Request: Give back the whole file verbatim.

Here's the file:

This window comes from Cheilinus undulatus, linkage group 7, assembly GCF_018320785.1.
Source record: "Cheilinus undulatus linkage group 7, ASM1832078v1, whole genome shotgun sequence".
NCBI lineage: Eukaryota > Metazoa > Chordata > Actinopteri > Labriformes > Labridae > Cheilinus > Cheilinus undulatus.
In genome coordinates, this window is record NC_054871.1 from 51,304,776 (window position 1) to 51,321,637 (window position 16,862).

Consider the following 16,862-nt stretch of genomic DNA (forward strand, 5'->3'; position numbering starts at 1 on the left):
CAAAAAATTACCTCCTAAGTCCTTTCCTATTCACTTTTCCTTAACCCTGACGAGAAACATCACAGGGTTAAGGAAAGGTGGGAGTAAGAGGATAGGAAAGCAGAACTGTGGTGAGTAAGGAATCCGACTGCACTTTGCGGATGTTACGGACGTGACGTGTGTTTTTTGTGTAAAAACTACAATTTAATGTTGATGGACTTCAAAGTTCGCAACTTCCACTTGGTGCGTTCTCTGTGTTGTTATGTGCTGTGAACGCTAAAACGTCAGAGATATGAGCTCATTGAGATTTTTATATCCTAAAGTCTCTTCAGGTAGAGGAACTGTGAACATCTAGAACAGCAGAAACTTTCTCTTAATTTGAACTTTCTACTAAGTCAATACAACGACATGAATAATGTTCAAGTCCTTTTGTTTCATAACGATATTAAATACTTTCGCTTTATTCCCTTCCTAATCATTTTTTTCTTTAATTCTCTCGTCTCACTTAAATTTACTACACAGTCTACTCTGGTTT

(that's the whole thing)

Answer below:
This window comes from Cheilinus undulatus, linkage group 7, assembly GCF_018320785.1.
Source record: "Cheilinus undulatus linkage group 7, ASM1832078v1, whole genome shotgun sequence".
NCBI lineage: Eukaryota > Metazoa > Chordata > Actinopteri > Labriformes > Labridae > Cheilinus > Cheilinus undulatus.
In genome coordinates, this window is record NC_054871.1 from 51,304,776 (window position 1) to 51,321,637 (window position 16,862).

Consider the following 16,862-nt stretch of genomic DNA (forward strand, 5'->3'; position numbering starts at 1 on the left):
CAAAAAATTACCTCCTAAGTCCTTTCCTATTCACTTTTCCTTAACCCTGACGAGAAACATCACAGGGTTAAGGAAAGGTGGGAGTAAGAGGATAGGAAAGCAGAACTGTGGTGAGTAAGGAATCCGACTGCACTTTGCGGATGTTACGGACGTGACGTGTGTTTTTTGTGTAAAAACTACAATTTAATGTTGATGGACTTCAAAGTTCGCAACTTCCACTTGGTGCGTTCTCTGTGTTGTTATGTGCTGTGAACGCTAAAACGTCAGAGATATGAGCTCATTGAGATTTTTATATCCTAAAGTCTCTTCAGGTAGAGGAACTGTGAACATCTAGAACAGCAGAAACTTTCTCTTAATTTGAACTTTCTACTAAGTCAATACAACGACATGAATAATGTTCAAGTCCTTTTGTTTCATAACGATATTAAATACTTTCGCTTTATTCCCTTCCTAATCATTTTTTTCTTTAATTCTCTCGTCTCACTTAAATTTACTACACAGTCTACTCTGGTTT